This new edition of the ZTT Element series makes a refreshing change to the disappointing Frankie Goes To Hollywood compilation albums that have gone before, as it ignores all the album track fillers and the tedious remixes from 1993 to 2009, instead it concentrates on the actual singles formats.
Sex Mix - Archive Tapes and Studio Adventures, Volume One gives a true representation of what made all seven of the Frankie multi-mix, multi-format singles unique, a lot of time and effort has gone into the making of this compilation. For the very first time since the release of those 7inch, 12inch and cassettes, the listener is given the chance to experience FGTH as they should be heard, as a singles band.
The title of this double archive set is derived from the original Relax Sex Mix 12inch, included here along with the exclusive b-sides taken from the cassettes From Soft To Hard From Dry To Moist and Two Tribes - Keep The Peace. The main singlette mixes have been omitted from this edition of the ever expanding Element series as they have already been issued on other volumes, No.06, Welcome To The Pleasuredome and No.21, the various artists compilation The Art Of The 12 Inch, Volume Two. This makes room to include The Power Of Love cassette in its entirety and an approximation of the Welcome To The Pleasuredome singlette All In The Body, All In The Mind with the never before released full length How To Remake The World mix. Those crafted tracks were produced and re-worked by Trevor Horn, assisted by his and with that collaboration of studio masterminds plus the energy of FGTH themselves it is easy to understand why the likes of Duran Duran never stood a chance against them.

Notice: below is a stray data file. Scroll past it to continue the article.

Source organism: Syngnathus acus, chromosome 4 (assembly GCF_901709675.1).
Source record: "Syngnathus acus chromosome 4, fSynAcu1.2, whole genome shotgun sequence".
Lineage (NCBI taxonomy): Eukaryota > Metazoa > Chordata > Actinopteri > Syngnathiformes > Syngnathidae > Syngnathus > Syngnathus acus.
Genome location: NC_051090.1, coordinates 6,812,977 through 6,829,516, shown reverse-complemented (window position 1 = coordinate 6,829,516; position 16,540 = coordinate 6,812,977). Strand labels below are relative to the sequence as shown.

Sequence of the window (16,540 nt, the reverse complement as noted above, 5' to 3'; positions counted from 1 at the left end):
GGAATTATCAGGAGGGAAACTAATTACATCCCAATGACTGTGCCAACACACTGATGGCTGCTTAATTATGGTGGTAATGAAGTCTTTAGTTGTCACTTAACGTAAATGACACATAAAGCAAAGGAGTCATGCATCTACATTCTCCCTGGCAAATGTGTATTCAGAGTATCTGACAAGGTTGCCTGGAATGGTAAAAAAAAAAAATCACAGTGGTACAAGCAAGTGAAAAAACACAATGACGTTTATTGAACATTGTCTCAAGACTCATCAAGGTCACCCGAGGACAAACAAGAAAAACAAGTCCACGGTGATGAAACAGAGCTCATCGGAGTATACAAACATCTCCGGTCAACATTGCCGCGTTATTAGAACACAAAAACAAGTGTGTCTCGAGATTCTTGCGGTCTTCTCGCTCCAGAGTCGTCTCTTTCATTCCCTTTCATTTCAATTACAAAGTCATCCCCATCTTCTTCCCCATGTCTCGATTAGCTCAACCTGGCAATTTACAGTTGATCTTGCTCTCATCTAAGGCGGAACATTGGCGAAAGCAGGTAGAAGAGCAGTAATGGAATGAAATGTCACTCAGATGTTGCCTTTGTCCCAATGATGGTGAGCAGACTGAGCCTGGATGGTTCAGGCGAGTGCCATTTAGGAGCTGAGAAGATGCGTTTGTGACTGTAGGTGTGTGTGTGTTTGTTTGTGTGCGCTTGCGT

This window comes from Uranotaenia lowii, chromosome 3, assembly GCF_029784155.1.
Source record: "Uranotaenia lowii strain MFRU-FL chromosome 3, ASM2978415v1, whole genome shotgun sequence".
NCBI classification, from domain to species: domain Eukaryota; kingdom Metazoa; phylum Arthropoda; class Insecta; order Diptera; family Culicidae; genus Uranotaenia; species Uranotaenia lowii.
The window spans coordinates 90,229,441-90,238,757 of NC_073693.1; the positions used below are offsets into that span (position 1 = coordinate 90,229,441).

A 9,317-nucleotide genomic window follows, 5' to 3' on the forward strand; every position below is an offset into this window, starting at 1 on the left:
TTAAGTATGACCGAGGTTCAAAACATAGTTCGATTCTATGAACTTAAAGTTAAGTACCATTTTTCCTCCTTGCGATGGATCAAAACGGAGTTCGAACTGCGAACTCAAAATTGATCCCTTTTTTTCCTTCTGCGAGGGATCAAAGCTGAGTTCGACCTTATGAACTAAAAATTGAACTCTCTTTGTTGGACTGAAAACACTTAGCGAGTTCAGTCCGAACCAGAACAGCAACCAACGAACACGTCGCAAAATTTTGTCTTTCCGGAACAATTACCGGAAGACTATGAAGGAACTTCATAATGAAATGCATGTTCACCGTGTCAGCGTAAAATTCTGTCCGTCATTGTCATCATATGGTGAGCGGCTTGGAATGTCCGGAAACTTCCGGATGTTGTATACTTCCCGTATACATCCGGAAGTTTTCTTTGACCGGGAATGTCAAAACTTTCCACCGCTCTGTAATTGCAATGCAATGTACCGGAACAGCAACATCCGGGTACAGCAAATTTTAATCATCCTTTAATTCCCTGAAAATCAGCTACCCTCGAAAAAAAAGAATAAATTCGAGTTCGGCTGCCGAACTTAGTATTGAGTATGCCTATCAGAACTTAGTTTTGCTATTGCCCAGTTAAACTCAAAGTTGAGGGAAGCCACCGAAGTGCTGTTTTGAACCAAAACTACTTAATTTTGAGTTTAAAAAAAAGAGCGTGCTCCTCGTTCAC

Not all of the tracks were recorded during the making of the debut long player, as tracks from the Liverpool period are also included. The CD only remixes, Rage Hard and Warriors see the light of day for the very first time since they were originally released in late 1986. At the time, their first four singles overshadowed these final ones, but listening to them again in this form lets us realise that they deserved more credit than they did when initially released
Frankie were the defining pop band of the 1980s and the template for others since. They were not just a band, they were an entire entertainment package. This new entertainment package was compiled by Ian Peel and includes a booklet with rare photos, a commentary by the curator with a design that reflects the spirit of FGTH.
For me this is the first Frankie compilation that I have enjoyed listening to from beginning to end. The majority of the tracks still sound as fresh today as they did back then. Those that don't, reflect the era that they were recorded in, and are included in their original form rather than being remixed by some DJ destroying the joy of what we grew up listening to. There is space on my shelf for volume two, but until that arrives, volume one is in my opinion the definitive Frankie Goes To Hollywood collection to date.
The only reason I have given this a four star is that tracks 1-5 are not in true stereo or true mono as 1 channel has duplicated in both, which I found out about this morning. Apparently the actual stereo masters have been found and hopefully the problem will be rectified soon.